Businesses need to be aware of the new enhanced rights granted to individuals (data subjects) under the General Data Protection Regulation (GDPR) as the date the new regulations are implemented (25 May 2018) fast approaches.
While some of these rights are an extension of what is currently afforded to data subjects under the existing data protection regime, others represent completely new concepts.
For instance, lots of businesses will be surprised to hear that their right to charge an administration fee for dealing with data subject access requests has now been abolished (unless the request is unfounded or excessive), as this acted as a useful deterrent against time wasters looking to cause bother.
A summary of the new rights which will be available after 25 May 2018 are as follows:
- The right to request access to personal information (right of access);
- The right to request the correction of any incomplete or inaccurate personal information (right of rectification);
- The right to request a deletion of personal information if the continued processing is not justified (right to be forgotten);
- The right to object to processing of personal information where the data controller is relying on a legitimate interest and the data subject wants to object to processing on this ground (right to object to processing);
- The right to request the restriction of processing personal information (e.g. suspend processing until the data controller has established the accuracy or the reason for processing) (restriction of processing);
- The right to request the transfer of personal information to another data controller (right to data portability).
So what are the implications for businesses? For example, if you are a software provider, you may receive a request from a data subject asking you to transfer their personal data to a new software provider. You might also receive a request from a data subject asking you to delete all personal data that you hold about them.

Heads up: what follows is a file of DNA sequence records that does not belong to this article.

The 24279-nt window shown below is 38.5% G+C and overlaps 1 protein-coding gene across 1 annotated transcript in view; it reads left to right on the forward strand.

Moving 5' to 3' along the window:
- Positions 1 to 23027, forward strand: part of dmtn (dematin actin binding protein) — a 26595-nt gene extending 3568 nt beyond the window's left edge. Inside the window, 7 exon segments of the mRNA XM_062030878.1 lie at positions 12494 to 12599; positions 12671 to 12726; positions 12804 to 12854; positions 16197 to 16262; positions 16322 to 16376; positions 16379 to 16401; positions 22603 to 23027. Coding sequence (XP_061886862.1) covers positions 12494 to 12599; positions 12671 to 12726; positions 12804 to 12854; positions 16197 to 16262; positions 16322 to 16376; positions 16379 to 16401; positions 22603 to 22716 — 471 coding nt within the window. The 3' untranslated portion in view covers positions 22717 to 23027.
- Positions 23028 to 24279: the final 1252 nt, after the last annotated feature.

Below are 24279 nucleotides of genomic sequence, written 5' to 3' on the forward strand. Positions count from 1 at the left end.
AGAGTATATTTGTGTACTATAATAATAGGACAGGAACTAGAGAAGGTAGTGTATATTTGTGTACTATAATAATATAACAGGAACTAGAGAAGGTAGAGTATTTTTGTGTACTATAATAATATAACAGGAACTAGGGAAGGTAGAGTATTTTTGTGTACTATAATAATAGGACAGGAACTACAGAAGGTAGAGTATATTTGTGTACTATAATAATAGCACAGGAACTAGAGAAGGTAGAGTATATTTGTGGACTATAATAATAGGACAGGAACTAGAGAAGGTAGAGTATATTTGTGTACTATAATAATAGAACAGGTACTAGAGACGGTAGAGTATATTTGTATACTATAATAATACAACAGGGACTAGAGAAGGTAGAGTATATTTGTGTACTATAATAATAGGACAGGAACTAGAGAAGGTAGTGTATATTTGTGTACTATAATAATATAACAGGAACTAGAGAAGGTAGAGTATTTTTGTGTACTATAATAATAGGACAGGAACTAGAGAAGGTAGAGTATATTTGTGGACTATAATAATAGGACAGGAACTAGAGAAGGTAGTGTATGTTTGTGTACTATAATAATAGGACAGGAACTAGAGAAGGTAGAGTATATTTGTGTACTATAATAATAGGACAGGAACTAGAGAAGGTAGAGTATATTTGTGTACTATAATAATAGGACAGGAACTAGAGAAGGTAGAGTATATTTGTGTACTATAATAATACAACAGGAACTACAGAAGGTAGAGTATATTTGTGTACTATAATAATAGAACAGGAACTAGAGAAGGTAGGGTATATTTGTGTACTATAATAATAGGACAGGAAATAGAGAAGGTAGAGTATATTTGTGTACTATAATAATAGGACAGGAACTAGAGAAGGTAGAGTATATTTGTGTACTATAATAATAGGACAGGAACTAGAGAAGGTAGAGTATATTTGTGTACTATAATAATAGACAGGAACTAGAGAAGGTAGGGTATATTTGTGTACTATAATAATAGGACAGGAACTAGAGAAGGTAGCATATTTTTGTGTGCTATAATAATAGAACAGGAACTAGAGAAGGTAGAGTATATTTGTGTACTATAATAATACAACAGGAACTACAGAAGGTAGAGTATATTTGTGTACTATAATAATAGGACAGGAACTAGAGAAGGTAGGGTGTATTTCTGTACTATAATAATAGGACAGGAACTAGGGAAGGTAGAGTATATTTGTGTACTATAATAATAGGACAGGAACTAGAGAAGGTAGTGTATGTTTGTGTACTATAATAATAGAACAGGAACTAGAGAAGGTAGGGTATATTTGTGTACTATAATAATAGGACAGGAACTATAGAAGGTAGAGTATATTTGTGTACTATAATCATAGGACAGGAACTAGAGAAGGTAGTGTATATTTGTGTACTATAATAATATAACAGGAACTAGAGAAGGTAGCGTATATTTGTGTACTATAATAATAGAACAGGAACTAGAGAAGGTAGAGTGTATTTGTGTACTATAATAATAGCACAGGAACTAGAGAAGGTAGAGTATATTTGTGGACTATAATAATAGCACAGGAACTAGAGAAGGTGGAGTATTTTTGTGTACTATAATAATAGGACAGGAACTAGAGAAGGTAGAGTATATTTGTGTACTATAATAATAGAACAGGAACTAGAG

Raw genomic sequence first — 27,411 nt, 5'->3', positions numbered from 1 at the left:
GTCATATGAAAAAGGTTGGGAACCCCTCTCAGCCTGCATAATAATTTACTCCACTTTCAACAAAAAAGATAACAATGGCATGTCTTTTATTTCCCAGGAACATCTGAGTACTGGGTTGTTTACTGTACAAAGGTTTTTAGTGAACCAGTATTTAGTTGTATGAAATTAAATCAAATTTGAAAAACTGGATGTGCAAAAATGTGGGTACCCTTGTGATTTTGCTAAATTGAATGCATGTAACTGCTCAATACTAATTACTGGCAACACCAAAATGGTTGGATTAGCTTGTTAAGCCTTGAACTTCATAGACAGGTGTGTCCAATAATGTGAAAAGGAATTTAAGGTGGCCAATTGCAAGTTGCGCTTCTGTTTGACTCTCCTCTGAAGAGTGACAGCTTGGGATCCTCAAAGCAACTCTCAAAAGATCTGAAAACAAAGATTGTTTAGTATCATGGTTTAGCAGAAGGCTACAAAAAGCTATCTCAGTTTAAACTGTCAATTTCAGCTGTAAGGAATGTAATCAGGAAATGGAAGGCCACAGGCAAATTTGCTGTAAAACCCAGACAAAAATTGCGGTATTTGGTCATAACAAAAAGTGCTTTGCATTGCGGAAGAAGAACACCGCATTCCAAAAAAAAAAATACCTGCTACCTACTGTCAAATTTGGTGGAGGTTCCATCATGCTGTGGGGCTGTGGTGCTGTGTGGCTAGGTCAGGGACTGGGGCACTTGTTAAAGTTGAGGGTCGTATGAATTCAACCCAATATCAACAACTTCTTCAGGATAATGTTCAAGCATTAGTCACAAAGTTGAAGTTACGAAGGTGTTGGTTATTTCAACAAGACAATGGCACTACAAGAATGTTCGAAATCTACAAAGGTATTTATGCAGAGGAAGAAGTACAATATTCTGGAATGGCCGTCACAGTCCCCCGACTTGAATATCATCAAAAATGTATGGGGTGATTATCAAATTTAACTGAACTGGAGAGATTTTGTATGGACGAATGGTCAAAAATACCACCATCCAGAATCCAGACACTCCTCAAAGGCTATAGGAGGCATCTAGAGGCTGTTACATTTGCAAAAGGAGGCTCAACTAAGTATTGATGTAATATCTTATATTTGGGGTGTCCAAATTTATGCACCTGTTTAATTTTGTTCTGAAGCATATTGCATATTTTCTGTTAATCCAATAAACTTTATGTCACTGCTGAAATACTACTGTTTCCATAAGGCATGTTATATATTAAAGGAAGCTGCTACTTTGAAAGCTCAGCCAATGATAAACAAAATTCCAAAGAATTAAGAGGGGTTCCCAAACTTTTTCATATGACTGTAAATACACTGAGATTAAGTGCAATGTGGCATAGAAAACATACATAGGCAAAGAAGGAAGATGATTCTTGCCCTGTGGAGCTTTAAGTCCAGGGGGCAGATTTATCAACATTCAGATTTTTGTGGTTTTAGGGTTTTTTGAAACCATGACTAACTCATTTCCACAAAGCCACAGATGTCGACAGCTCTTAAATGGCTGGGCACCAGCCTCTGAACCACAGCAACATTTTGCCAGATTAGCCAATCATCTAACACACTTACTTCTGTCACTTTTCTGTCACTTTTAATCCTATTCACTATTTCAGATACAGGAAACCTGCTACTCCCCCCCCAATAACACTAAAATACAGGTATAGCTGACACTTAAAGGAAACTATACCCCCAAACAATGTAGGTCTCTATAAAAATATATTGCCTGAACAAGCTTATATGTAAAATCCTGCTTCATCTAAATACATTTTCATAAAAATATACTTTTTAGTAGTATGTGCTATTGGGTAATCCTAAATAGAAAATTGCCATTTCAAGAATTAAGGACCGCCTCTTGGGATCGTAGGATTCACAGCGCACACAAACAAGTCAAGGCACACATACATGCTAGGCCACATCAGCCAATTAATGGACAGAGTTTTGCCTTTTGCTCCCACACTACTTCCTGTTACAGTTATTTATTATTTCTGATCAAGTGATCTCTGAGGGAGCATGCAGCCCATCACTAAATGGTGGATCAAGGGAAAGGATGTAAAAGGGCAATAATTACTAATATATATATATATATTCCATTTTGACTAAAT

To ensure compliance (and avoid potentially hefty fines), all businesses will need to train staff to ensure that they are properly versed in dealing with the data subject’s request. They will need to review existing policies and procedures to ensure that they are compliant with the new GDPR rules and they will need to assess whether their computer systems are sufficient to deal with the rights (e.g. the right to erasure and the right to data portability).
While the new GDPR is a major step forward in enhancing data subject’s rights, it will be a time consuming and potentially expensive exercise for businesses.
If you wish to discuss any of the issues raised in this article or would like assistance with complying with the new GDPR please contact Rebecca Anforth, head of Intellectual Property, on 01872 226999 or email@example.com.
The information provided in this article is for general information purposes only and does not constitute legal or other professional advice and cannot be relied upon as such. Any law quoted in this article is correct at 22 March 2018. Appropriate legal advice should be sought for specific circumstances before any action is taken. Copyright © Murrell Associates Limited 2018.